Like any book I read (and I have said many, many, many times on these boards) the book has to be well written for me to enjoy it as well. For example, Emma Holly did an incredible job with Cooking up a Storm and Menage. In these books, not only did I think the reader got erotica, but well thought out characters and (OMG) a plot too!!!! A lot of the Black Lace books I have read were strictly sex, kinky sex, and Wow, way out there sex. But some of them actually try to get into the mind of the characters. Why do the mistresses/masters enjoy their power and why do the slaves enjoy their debasement? There are some interesting psychological stuff going on in the well-written erotic books. Those that go for your mind as well as your body. The other books, with just raunchy writing and lots of partners and kinky stuff, is just sex to me, and I would classify that as pornography. I guess at base, it depends upon how I interpret the book and the writing as to whether it is erotica or porn to me.

WendyThe simple answer of why I read erotica? Purely out of guilty pleasure. Kind of like the addiction I had to the TV show Melrose Place during the 1990’s. Sure, the bulk of it was trash – but man, did I ever have a good time.

I find that I enjoy erotica when the heroine is in control. No simpering misses, no bug-eyed virgins, etc. These women are in charge, gasp enjoy sex and know what they want. That said – I’ve read several romance-erotica’s this year that featured either “might as well have been a virgin” and/or “clueless virgin” heroines. The “I need a big, strong man to educate me” kind of heroine has never held appeal for me (although, I can understand how that fantasy does work for some). In short – I guess I like the idea of turning the “woman as the weaker sex” stereotype on its head.
DeborahI read erotica because of two aspects: forbidden and fantasy. The fantasy of one man/one woman who are destined from the moment they meet and couldn’t possibly be with anyone else is the fantasy I look for in reading romance. That leaves a lot of other fantasies that aren’t quite so respectable – and erotica is where I’m more likely to find them. The feelings I get reading good erotica are similar to the ones I would get back in junior high when we’d pass around “the good parts” of books. Sex at all back then was a forbidden fantasy. Today, reading about plain garden-variety sex doesn’t evoke the same feelings – but sex with gardening tools is a whole different matter! When it gets down to it, it’s fun to read about kinky sex.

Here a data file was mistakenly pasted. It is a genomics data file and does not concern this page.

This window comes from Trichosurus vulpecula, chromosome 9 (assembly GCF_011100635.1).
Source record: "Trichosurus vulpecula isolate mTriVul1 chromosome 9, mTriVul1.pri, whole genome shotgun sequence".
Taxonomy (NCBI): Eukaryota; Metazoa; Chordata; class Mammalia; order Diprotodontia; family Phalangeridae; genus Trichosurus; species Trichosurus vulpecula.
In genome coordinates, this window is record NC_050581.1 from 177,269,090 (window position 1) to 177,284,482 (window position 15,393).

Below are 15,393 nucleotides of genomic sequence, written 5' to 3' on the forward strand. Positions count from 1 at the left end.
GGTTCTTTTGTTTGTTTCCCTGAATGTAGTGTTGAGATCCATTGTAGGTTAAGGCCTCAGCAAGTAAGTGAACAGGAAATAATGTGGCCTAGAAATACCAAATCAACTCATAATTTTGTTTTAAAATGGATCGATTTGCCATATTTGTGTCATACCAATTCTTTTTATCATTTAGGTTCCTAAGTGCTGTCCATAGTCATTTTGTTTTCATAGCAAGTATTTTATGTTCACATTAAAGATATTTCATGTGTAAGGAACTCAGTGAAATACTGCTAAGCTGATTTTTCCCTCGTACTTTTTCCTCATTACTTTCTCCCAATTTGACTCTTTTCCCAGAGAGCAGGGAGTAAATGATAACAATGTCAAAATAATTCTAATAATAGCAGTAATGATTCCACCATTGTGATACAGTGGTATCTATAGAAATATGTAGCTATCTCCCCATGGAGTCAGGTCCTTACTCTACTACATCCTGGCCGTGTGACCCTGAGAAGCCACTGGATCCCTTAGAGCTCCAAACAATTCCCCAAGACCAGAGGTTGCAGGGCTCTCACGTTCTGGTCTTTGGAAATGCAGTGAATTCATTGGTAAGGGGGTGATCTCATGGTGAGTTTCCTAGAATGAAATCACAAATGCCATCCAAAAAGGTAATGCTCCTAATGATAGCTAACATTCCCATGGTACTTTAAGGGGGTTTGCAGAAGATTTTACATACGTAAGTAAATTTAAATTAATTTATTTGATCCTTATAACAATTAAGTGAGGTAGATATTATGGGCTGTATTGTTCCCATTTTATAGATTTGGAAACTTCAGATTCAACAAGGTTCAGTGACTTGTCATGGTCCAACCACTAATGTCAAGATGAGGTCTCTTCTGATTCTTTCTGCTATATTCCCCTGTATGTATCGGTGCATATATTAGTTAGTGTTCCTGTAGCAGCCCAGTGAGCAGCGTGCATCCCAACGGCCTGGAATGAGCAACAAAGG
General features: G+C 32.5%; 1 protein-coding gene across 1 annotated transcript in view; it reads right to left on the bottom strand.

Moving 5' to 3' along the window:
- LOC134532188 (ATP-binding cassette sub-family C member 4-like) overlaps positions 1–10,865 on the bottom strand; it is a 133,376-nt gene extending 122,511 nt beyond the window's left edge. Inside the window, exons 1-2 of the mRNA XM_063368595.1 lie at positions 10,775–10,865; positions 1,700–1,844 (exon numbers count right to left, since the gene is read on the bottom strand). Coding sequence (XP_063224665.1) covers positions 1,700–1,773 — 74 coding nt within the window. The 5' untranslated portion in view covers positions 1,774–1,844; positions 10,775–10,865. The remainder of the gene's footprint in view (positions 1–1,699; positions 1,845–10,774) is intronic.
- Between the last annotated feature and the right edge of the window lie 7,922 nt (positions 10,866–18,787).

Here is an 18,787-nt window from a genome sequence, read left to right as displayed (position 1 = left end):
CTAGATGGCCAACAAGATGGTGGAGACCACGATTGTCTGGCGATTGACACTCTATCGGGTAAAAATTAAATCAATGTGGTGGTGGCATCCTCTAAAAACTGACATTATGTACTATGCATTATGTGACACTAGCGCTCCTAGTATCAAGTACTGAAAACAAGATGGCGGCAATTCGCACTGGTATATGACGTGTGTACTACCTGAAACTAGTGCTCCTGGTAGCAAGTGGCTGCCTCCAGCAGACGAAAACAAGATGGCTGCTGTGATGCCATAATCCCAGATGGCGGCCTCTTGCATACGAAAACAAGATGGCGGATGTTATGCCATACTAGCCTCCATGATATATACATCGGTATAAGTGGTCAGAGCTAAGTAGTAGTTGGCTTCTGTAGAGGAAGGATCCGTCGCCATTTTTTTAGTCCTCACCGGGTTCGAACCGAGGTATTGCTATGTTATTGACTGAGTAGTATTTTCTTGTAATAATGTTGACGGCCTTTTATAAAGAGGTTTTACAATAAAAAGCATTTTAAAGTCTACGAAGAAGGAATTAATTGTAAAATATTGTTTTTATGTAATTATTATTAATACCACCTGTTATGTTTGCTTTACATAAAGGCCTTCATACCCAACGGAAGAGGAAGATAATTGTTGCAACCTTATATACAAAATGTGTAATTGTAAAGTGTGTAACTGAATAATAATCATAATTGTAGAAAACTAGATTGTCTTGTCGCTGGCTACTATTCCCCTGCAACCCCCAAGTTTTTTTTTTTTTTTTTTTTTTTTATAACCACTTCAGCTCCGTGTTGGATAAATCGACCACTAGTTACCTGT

CGWhen I think of Erotica, I think of Small and Johnson and the like, not the Blaze line at Harlequin. I feel that distinction is important, because to me, there’s a difference between just hot and sweaty sex, and sex involving man-made objects and harems and the like.

So why do I read it? I guess because there are some days when I come home from work and just don’t feel so sexy. So I read about some feet-curling sex. For me, erotica serves the same purpose a porno tape serves for men. It gets me thinking about sex again. And then I go find my husband, quickly.
SabineI am a big fan of erotic romances and erotica like the Black Lace series; one of the reasons I like it so much is, I would say, that I can live out in my imagination all kinds of adventures I can not have and/or would not like to have in reality.
MaggieI have read very little erotica but it tends to stay in my mind. That which I have read is not very different from sex in romances in terms of the technical aspect. But the emotions — negative and positive — brought to it are much more intense. I can remember a certain level of intensity in the sex scenes when romance first began but most scenes now fall short. I think this is because only positive emotions are allowed to enter into most of the scenes and to create truly powerful positive emotions you need to take time and build the relationship.